Apr. 30th, 2017
The food was sublime, and the service pretty awesome, too. Which, given that the restaurant has 2 Michelin stars is perhaps not surprising!
The menu comes accompanied by a solitaire board which you use to pick which dishes you want (you can chose 5, or 7, or the full experience. We went for the 7 courses, which meant a heartbreaking choice to discard 8 possible dishes...
While we struggled to decide, we were brought some amuse bouche,presumably to ensure we didn't starve while being indecisive.. There were fresh, raw peas, with pea shoots and creme fraiche on a savoury tuile, little teeny bites of gazpacho, and a little shot of mushroom consomme with a Parmesan foam. Oh, and bread and 2 kinds of butter.
Having made our selections, we sat back and let the food arrive. We ended up picking almost exactly the same things:
Salmon:- this came two ways, another little straw with smoked salmon in, and a perfect disk of raw salmon, with tiny balls of apple and radish, ranging from white, to green, to pink, and a delicious apple and lime consomme.
Then there was foie gras, which came on a bed of ginger jelly, with slivers of rhubarb, after which there was possibly my favourite dish, the wild garlic and ricotta lasagna, with smoked eel, with a touch of lemon in there somewhere. And so pretty!
Wild Garlic and ricotta lasagna with smoked eel
After this we has the different dishes, mine was Scallop, which came with (mild but delicious) tandoori spices, and both purple and orange carrots. A had John Dory with white asparagus and samphire, which also looked delicious.
Then came duck - a little bit of duck breast crusted with herbs, and a chunk of duck-y sausage, with two sorts of potato.
We then moved on to the dessert stage of the meal...
The first was rhubarb - there was some poached rhubarb underneath, with tiny pinkish meringues, and and the foam which involved rhubarb and ginger, with cashews on the top.
Second dessert was chocolate in a variety of forms, and with yuzu sorbet. It was delicious!
That brought the meal as described on the menu to an end, but there were petit fours after that, and then, when we had paid, we were each brought a little box with a miniature savarin cake in, to take home!
It was about 4.30 by this point (because 3 hours is a totally reasonable length of time for a meal), so by the time we had wandered through the park (spotting a heron en route, and also lots of TV vans prepping for the London Marathon the following day), and got the tube across to Aldgate, it was a civilized time for cocktails.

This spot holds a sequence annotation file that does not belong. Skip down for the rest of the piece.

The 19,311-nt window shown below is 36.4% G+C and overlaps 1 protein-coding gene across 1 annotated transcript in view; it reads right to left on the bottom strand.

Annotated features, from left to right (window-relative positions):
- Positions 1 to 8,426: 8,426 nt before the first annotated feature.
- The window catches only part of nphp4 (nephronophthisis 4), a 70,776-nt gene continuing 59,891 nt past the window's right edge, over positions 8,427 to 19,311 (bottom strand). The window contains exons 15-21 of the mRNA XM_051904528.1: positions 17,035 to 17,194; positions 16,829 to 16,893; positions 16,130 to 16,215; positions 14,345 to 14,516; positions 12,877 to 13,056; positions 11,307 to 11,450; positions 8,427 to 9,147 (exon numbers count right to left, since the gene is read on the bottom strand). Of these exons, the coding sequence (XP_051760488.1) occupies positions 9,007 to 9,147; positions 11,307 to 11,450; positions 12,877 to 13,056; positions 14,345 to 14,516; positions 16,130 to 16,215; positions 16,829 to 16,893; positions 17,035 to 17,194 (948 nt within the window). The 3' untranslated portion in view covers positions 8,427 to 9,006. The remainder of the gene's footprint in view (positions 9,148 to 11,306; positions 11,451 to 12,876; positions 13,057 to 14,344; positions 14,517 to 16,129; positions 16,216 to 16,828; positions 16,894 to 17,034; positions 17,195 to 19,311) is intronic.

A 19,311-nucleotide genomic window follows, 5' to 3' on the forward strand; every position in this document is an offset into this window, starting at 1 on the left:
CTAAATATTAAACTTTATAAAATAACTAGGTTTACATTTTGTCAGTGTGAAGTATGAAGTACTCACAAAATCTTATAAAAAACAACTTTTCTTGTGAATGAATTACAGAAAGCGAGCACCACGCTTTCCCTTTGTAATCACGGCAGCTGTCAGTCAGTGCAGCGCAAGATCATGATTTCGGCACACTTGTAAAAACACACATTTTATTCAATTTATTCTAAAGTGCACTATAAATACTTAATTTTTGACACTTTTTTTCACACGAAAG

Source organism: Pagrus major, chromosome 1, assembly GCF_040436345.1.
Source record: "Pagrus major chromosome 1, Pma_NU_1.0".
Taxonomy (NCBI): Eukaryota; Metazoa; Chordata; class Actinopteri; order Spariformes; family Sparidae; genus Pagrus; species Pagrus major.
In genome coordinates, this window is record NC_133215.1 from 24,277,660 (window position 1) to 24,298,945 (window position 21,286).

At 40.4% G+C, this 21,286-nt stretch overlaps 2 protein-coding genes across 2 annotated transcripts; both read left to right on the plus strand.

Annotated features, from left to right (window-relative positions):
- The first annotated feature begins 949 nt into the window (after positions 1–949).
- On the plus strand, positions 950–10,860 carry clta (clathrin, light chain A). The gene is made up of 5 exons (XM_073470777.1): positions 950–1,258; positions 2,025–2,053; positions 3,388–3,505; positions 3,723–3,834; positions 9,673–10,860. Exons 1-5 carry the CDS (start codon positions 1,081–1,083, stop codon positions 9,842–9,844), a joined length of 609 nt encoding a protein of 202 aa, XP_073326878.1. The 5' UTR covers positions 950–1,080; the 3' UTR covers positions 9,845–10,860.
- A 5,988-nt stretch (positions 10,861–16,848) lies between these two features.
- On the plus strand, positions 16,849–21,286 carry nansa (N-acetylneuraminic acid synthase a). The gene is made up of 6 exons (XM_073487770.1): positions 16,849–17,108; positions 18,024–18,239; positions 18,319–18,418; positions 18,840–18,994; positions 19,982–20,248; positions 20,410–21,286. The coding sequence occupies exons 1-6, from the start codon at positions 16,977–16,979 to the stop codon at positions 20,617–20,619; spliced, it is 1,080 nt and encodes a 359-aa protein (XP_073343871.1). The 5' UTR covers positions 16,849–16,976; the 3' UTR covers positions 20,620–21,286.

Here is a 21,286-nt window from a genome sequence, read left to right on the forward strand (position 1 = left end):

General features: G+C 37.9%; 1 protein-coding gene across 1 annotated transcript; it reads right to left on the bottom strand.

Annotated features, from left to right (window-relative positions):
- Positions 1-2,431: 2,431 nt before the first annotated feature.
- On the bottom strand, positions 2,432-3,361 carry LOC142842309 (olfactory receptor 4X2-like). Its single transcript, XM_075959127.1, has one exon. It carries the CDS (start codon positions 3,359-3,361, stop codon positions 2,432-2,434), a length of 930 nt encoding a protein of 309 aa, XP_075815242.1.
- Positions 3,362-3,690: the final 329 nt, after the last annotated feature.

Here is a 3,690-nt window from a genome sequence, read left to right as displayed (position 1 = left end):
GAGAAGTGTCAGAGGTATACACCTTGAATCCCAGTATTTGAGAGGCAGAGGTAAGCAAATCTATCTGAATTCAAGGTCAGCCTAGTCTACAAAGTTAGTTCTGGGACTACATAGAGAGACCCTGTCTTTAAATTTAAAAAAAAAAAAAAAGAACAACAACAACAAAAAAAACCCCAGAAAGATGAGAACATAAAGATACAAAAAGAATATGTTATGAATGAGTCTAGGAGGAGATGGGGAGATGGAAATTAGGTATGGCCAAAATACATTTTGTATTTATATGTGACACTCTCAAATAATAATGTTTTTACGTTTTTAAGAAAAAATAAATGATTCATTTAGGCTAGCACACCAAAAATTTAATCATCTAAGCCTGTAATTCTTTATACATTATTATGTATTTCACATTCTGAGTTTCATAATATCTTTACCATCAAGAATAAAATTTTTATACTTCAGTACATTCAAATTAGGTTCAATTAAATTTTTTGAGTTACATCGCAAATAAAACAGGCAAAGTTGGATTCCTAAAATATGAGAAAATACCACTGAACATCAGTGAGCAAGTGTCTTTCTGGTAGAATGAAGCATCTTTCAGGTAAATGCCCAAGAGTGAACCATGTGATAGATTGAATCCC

I've never been to The Alchemist before, but it was a lot of fun. They go for 'molecular mixology', and it's all very theatrical, with bunsen burners, dry ice, and all sorts. And certainly the cocktails I had were very tasty!
Full food and drink album on Flickr.
We then walked down to the Barbican, to see 'Obsession'. The play is created by Toneelgroep Amsterdam, based on the 1942 Luchino Visconti film, Ossessione (which in turn is based on the novel 'The Postman Always Rings Twice' . It features Jude Law as Gino and Halina Reijn as Hanna, the woman with whom he becomes obsessed, and is directed by Ivo van Hove.
I haven't seen the film, but I was not impressed with this stage play. It's fairly short (1 hour 45 minutes) but feels much longer, and not in a good way. The plot is fairly minimal - handsome drifter Gina meets Hanna, a bartender unhappily married to an older man. Hanna and Gino immediately start an impassioned affair, plan to run away together but split up when Hanna gets cold feet and returns to her husband. Her husband winds up dead an things end badly for everyone.
The play seems a bit lost on the Barbican stage - it might work better in a much smaller space, and perhaps with a few more clues about the timescale, or indeed the location, of the action. (according to the programme notes, the original had lots of anti-fascist subtext, getting it banned by Mussolini, but none of that really comes through here.
The play also features Chukwudi Iwuji in a dual role as Hanna's Priest and a police Inspector, but the minimal costume changes (dog collar or not) mean it isn't always immediately obvious when he is playing which character.
There's also a lot of cliché; at one point, Law stands, in despair, against a backdrop of projected waves. At this point I thought it was supposed to be a clifftop, and that he was going to hurl himself off (which, frankly, would have come as a relief to everyone at that point). He even had to run on a treadmill to symbolise his attempts to escape his obsession...
It's a shame, as the actors are all good, it's just that the play really isn't. I have to admit I left with the assumption that the reason there is no interval is because they were afraid no-one would come back afterwards, if there was any chance of escape, but I have to admit that a lot of the other audience members seemed rather more enthusiastic, so either they were all fans of 1940's Italian cinema or they just liked watching Jude Law take his shirt off a lot.
In the event that this hasn't put you off, the play is on at the Barbican until 20th May and is being broadcast by NTLive on 11th May.